Facilitated Diffusion: Imagine the situation in a crowded entrance of a concert hall or arena. Before the concert, everyone seems to want to enter the place as soon as possible. The lines are too long, the place is too jam-packed, and fans may be standing so close to each other. However, as the door opens, fans quickly enter, and the previous crowd started to spread out.
This scene is quite similar in the case of diffusion of molecules and substances. By definition, diffusion refers to the physical movement of molecules to free space as a result of the kinetic properties found in al molecules.
Diffusion, which comes from the Latin word “diffundere” (meaning “spread out“), may also be defined as the movement of molecules down a concentration gradient as they will have to mix in order to be evenly distributed.
Diffusion is considered to be a spontaneous process; however, this is not always the case; some molecules and substances need assistance in order to permeate membranes–such process is known as facilitated diffusion.
The understanding of such a process is essential to the basic knowledge of how cells work, and primarily, how living organisms survive. However, one crucial thing is that most membranes of living organisms are impermeable to hydrophilic (water-loving) molecules.
This becomes a dilemma because most essential molecules are as such. With the use facilitated diffusion, this problem is easily solved by cells.
Find out how as you learn more about this process below.
Table of Contents
- What is Facilitated Diffusion?
- Facilitated Diffusion Experiments
- Importance of Facilitated Diffusion
- Examples of Facilitated Diffusion
- Similarities with Active Transport
- Differences with Active Transport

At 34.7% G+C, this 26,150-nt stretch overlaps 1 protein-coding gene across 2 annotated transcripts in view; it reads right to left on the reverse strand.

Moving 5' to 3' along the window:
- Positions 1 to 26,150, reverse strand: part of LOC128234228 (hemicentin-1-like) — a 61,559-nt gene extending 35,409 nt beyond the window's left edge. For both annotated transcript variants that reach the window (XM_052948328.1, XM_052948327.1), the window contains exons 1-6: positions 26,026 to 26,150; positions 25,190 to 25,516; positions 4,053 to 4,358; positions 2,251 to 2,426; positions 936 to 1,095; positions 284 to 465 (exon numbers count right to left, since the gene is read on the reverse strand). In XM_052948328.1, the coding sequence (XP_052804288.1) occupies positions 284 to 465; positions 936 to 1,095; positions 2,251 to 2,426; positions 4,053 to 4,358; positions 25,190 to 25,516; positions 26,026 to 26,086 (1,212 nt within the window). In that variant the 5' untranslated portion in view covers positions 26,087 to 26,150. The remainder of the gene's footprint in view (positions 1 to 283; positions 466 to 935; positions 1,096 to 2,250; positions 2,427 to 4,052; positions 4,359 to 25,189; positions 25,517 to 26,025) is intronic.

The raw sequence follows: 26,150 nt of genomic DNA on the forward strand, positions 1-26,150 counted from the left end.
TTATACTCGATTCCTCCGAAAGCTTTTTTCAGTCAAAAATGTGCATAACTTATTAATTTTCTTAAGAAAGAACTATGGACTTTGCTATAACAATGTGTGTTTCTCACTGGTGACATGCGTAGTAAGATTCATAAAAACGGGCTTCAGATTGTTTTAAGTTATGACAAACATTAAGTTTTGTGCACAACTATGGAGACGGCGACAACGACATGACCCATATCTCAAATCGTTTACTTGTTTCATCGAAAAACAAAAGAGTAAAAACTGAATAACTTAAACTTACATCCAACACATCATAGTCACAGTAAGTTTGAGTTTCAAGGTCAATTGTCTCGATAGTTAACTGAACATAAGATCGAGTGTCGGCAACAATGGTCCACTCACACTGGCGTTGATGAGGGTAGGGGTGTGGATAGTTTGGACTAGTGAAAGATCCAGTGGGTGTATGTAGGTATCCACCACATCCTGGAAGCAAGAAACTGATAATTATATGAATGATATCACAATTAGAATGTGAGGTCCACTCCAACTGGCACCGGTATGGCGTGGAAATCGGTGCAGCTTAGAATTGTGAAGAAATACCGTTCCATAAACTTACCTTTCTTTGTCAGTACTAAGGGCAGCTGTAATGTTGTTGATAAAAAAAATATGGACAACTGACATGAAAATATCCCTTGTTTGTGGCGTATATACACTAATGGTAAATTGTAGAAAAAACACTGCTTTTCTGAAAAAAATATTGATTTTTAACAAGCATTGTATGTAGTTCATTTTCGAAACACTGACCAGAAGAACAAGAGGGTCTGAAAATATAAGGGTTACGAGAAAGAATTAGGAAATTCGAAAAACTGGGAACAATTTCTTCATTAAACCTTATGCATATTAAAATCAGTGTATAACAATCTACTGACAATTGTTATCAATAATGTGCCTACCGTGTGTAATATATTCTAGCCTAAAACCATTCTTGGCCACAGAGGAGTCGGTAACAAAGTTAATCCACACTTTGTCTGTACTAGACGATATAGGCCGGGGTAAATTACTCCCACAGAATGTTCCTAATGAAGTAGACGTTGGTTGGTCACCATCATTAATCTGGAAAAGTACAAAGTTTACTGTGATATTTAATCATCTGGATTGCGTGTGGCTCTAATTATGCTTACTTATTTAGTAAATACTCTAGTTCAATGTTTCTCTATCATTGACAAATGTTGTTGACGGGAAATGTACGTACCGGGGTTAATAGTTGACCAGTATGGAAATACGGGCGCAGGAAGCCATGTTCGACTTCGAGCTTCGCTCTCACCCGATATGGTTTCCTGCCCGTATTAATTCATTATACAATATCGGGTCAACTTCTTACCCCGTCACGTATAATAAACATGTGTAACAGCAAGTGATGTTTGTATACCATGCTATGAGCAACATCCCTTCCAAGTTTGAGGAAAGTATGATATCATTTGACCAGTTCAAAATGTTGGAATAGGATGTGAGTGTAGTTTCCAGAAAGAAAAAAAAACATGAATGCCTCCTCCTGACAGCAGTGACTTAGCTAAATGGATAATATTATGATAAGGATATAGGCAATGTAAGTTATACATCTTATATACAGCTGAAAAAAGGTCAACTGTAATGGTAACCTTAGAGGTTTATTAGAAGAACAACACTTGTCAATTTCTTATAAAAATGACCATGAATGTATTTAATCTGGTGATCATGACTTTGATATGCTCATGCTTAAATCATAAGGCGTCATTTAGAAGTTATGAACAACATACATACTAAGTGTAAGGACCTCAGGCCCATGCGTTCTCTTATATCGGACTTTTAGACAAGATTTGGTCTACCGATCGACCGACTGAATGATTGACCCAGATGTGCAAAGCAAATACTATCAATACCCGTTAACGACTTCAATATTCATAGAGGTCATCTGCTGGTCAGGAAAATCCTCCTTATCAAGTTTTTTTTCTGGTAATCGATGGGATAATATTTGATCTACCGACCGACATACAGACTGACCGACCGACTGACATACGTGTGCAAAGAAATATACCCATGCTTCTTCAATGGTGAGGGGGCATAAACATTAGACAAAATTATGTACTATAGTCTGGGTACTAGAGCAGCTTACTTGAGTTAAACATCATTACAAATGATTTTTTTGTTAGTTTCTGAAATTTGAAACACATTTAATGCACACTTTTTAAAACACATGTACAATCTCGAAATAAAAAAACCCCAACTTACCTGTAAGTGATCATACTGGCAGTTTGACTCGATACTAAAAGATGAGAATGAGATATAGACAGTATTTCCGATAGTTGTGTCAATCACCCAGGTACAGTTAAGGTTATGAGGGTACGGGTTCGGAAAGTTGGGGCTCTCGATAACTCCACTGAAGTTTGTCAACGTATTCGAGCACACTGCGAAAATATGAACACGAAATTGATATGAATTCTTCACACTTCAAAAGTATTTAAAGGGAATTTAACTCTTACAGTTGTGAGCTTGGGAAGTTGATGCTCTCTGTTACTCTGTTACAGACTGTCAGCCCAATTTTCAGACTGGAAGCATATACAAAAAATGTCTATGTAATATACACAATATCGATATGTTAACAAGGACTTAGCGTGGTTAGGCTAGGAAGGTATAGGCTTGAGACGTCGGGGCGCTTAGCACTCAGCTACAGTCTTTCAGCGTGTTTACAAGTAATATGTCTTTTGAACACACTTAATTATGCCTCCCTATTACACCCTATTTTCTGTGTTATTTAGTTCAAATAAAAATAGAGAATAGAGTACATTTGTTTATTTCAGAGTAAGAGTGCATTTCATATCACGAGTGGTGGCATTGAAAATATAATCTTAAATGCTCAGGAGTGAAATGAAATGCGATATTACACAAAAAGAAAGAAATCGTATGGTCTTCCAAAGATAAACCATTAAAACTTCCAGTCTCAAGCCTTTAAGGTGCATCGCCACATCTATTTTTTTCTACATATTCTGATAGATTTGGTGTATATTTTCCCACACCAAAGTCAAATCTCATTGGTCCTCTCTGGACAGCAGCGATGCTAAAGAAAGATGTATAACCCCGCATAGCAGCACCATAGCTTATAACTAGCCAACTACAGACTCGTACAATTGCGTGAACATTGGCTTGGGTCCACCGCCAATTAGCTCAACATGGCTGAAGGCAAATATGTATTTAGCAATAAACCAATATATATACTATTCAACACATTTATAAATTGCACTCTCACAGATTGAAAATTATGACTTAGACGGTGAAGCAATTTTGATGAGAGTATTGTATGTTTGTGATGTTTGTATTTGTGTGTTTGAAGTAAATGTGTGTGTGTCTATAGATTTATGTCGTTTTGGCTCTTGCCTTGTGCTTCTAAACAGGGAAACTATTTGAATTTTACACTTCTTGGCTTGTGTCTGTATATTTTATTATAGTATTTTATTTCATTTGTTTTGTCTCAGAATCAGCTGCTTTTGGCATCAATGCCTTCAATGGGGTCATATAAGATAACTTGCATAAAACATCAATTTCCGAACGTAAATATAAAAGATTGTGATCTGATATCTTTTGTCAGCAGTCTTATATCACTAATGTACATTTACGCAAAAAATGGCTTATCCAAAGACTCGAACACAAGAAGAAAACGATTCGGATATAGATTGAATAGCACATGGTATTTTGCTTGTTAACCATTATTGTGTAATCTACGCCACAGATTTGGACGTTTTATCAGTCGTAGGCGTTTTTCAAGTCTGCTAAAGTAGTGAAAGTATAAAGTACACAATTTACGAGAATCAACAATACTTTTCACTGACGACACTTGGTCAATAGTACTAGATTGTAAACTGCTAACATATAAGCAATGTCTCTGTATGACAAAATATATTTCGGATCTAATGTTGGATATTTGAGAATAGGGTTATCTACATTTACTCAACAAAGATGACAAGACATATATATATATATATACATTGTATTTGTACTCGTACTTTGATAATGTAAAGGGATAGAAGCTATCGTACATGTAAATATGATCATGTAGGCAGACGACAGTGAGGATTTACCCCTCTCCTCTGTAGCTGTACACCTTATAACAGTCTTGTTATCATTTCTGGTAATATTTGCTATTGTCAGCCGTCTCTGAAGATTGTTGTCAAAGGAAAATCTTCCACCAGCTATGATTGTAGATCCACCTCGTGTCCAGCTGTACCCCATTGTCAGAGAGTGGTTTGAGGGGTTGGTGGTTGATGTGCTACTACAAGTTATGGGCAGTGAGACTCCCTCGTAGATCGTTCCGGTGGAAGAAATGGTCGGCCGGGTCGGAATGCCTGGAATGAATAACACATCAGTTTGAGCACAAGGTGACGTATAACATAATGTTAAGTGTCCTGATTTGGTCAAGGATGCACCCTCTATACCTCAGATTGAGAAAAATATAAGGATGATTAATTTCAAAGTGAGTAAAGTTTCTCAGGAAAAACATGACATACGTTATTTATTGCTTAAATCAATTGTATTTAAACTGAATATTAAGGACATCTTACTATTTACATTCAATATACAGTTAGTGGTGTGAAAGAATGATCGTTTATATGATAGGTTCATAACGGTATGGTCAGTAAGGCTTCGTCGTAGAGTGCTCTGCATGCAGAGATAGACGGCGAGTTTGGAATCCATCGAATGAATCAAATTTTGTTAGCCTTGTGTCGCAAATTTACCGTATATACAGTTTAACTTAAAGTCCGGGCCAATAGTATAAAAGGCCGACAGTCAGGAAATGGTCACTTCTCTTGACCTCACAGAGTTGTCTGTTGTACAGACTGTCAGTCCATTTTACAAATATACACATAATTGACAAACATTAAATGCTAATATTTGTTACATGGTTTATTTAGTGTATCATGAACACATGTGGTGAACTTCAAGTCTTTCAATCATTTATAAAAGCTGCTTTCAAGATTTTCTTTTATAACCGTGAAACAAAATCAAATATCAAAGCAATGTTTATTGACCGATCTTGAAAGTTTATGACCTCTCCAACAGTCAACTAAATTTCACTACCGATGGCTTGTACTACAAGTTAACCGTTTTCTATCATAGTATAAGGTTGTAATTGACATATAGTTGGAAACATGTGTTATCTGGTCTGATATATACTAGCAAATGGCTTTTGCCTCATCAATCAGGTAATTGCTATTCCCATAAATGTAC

What is Facilitated Diffusion?
In living organisms, the diffusion of substances is mediated by the cell membrane. By definition, facilitated diffusion is a type of passive transport which utilizes “agents” known as channel proteins and carrier proteins to speed up the transport process. While there are some proteins found in the cell membrane, only the said types of proteins play a significant role in facilitated diffusion.
- Channel proteins facilitate the entry and exit of substances in the cell. Two types of channel proteins exist–open and gated channel proteins. On the one hand, open channels are transmembrane proteins that create a pore in the cell membrane, thus permitting charged molecules to pass through. On the other hand, gated channel proteins work like channels that either closed or open to regulate the entry of substances. After the process, the proteins revert to their previous positions.
- For instance, carrier proteins, which are embedded in the cell membrane, change the conformation of the substances to be transported and then release them to the other side of the membrane. Carriers with high rates of associations and dissociations are very efficient in executing the process. Carrier proteins are affected by various external factors like temperature and saturation. There are a limited number of such transporter agents which sometimes “max-out” at a rate of transport. Aside from that, for a transport process to occur, a configuration change is highly significant.